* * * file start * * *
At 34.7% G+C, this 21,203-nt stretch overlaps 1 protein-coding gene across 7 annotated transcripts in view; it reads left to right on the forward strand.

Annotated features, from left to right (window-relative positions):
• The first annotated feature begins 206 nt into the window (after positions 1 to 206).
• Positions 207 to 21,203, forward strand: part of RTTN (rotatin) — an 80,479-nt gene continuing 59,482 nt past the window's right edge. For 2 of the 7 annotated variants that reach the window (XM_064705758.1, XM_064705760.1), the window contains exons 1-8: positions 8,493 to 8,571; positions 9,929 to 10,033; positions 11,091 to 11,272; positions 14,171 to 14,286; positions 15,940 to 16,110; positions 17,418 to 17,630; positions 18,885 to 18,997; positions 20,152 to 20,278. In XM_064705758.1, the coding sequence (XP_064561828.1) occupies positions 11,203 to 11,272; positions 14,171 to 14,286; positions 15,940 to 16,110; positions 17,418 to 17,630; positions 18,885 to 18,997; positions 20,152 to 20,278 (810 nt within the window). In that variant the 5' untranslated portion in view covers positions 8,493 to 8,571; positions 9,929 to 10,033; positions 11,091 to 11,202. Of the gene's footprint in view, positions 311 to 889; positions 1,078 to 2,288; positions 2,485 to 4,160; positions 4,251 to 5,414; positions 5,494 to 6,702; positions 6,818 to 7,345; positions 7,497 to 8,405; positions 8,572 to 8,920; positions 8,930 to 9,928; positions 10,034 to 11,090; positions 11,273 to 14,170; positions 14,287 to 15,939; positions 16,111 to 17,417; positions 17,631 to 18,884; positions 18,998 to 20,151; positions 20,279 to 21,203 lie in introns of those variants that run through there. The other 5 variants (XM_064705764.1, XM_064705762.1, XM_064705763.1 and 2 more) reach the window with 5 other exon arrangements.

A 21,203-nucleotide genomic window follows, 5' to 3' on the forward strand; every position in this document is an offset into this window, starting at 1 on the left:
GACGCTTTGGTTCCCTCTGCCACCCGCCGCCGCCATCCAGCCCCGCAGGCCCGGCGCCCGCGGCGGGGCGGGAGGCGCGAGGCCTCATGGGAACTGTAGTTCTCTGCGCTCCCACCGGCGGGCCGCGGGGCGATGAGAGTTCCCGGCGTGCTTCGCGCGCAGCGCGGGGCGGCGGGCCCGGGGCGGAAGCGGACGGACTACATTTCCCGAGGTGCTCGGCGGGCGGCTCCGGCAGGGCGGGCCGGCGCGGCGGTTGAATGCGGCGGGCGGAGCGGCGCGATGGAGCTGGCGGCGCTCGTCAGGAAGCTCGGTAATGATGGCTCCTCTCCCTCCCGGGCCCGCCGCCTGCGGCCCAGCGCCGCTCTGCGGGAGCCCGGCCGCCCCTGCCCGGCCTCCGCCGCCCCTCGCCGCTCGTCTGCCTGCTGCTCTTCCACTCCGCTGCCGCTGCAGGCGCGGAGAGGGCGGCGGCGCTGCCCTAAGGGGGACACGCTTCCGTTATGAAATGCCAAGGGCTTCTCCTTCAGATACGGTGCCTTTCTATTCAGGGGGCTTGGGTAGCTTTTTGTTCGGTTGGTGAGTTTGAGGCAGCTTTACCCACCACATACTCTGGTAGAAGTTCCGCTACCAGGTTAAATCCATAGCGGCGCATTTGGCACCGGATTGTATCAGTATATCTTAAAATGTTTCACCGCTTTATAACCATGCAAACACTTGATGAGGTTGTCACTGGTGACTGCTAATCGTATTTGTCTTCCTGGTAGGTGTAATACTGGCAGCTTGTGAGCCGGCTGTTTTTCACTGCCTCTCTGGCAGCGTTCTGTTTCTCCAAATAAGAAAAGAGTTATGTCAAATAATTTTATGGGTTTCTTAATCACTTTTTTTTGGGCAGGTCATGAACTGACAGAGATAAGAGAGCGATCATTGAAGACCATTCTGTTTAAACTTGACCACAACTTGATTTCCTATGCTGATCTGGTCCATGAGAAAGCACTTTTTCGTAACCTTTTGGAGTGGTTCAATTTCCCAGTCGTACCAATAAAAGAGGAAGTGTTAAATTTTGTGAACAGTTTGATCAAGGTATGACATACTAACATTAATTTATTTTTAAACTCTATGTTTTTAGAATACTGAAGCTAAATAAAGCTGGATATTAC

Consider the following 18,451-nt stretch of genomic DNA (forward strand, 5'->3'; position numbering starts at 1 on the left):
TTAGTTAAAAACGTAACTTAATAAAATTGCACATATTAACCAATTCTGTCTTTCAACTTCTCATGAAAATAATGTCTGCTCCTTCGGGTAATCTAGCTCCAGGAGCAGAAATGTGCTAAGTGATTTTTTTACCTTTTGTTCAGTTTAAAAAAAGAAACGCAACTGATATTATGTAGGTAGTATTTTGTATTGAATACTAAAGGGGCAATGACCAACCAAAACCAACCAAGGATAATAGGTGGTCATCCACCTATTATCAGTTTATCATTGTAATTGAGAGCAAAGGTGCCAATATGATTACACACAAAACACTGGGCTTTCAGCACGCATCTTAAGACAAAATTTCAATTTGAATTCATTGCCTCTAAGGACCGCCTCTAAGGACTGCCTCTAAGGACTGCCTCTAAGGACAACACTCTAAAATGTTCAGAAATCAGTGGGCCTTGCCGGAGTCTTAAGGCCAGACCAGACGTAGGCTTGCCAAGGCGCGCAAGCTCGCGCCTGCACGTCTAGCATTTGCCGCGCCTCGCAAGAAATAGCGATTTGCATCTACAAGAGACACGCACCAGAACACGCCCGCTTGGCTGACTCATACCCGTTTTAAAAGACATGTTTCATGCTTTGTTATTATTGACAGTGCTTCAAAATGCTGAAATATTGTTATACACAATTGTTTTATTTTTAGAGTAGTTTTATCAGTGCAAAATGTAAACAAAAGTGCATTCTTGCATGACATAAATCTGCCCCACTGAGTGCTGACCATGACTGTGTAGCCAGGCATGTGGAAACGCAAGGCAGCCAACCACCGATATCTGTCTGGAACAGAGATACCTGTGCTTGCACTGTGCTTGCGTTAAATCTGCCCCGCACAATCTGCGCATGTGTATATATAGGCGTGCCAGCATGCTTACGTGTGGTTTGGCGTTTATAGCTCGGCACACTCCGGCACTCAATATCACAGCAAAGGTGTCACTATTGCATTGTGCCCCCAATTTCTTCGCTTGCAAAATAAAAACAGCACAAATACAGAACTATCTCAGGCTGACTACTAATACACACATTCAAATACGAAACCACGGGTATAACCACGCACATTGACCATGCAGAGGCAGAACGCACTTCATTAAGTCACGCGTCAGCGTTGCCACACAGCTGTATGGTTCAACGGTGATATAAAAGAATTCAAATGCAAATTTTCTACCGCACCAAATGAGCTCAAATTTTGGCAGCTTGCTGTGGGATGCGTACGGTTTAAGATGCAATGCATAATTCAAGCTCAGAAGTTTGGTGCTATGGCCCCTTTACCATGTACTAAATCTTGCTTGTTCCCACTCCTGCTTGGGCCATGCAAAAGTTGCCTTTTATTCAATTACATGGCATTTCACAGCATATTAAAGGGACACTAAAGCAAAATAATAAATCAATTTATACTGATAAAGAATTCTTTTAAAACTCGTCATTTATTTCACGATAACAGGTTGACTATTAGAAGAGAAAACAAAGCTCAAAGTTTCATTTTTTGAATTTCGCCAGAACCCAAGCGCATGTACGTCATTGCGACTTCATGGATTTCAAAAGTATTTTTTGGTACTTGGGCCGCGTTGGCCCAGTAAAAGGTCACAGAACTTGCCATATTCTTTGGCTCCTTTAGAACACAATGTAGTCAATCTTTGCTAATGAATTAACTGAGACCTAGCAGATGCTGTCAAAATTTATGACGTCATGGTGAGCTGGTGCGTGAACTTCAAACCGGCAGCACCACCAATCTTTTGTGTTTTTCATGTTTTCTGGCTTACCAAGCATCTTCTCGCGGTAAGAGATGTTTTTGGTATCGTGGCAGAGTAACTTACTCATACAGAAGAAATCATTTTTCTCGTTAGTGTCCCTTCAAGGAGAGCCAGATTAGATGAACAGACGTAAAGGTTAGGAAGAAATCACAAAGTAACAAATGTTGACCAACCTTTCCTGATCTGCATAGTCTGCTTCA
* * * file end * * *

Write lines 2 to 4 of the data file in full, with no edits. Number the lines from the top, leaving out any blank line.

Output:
Annotated features, from left to right (window-relative positions):
• The first annotated feature begins 206 nt into the window (after positions 1 to 206).
• Positions 207 to 21,203, forward strand: part of RTTN (rotatin) — an 80,479-nt gene continuing 59,482 nt past the window's right edge. For 2 of the 7 annotated variants that reach the window (XM_064705758.1, XM_064705760.1), the window contains exons 1-8: positions 8,493 to 8,571; positions 9,929 to 10,033; positions 11,091 to 11,272; positions 14,171 to 14,286; positions 15,940 to 16,110; positions 17,418 to 17,630; positions 18,885 to 18,997; positions 20,152 to 20,278. In XM_064705758.1, the coding sequence (XP_064561828.1) occupies positions 11,203 to 11,272; positions 14,171 to 14,286; positions 15,940 to 16,110; positions 17,418 to 17,630; positions 18,885 to 18,997; positions 20,152 to 20,278 (810 nt within the window). In that variant the 5' untranslated portion in view covers positions 8,493 to 8,571; positions 9,929 to 10,033; positions 11,091 to 11,202. Of the gene's footprint in view, positions 311 to 889; positions 1,078 to 2,288; positions 2,485 to 4,160; positions 4,251 to 5,414; positions 5,494 to 6,702; positions 6,818 to 7,345; positions 7,497 to 8,405; positions 8,572 to 8,920; positions 8,930 to 9,928; positions 10,034 to 11,090; positions 11,273 to 14,170; positions 14,287 to 15,939; positions 16,111 to 17,417; positions 17,631 to 18,884; positions 18,998 to 20,151; positions 20,279 to 21,203 lie in introns of those variants that run through there. The other 5 variants (XM_064705764.1, XM_064705762.1, XM_064705763.1 and 2 more) reach the window with 5 other exon arrangements.